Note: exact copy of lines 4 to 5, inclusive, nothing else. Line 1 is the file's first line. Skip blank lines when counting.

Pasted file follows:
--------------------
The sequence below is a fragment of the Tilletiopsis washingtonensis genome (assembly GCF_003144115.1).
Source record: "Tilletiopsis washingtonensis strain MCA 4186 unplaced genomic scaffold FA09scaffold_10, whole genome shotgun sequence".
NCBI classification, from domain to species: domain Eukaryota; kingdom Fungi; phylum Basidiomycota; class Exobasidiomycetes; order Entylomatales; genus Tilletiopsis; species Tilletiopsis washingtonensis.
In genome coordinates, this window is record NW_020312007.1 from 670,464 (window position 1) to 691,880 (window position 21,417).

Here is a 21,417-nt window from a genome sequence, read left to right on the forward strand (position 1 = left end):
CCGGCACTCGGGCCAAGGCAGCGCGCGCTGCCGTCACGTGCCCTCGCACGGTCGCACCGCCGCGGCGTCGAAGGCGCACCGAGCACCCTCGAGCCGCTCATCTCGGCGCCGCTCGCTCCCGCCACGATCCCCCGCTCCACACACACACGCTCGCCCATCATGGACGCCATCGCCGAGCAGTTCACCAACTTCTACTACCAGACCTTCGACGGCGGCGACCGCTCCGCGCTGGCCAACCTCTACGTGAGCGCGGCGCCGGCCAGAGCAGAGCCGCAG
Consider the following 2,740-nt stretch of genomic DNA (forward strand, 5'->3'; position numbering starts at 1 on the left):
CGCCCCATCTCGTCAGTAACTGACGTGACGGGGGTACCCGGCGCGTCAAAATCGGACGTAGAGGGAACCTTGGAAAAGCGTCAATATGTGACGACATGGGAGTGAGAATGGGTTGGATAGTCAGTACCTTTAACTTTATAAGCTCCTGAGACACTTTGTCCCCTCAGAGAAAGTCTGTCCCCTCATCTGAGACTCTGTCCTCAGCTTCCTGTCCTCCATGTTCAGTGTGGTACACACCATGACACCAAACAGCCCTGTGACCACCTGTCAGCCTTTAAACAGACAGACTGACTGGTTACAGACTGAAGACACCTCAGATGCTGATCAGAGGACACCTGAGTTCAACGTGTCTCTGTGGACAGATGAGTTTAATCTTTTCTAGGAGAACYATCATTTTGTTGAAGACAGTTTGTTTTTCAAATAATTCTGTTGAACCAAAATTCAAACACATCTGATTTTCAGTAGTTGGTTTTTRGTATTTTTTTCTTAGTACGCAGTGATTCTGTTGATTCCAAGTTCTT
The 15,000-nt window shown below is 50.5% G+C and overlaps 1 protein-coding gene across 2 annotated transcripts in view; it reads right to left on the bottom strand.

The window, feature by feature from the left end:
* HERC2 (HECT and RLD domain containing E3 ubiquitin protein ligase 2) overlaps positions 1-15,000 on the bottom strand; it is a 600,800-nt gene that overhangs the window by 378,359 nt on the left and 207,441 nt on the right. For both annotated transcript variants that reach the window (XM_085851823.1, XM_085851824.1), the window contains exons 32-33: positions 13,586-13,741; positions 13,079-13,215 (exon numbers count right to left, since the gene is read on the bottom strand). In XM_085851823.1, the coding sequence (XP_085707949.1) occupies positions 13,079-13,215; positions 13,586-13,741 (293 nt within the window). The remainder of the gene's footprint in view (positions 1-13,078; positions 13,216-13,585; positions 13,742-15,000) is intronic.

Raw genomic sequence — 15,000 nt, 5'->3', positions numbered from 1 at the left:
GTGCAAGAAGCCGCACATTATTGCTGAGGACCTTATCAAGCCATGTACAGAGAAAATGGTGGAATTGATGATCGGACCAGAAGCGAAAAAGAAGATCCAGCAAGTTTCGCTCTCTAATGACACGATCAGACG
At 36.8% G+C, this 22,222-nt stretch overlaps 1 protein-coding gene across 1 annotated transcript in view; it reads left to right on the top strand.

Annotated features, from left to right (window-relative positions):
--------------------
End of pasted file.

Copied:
In genome coordinates, this window is record NW_020312007.1 from 670,464 (window position 1) to 691,880 (window position 21,417).

Here is a 21,417-nt window from a genome sequence, read left to right on the forward strand (position 1 = left end):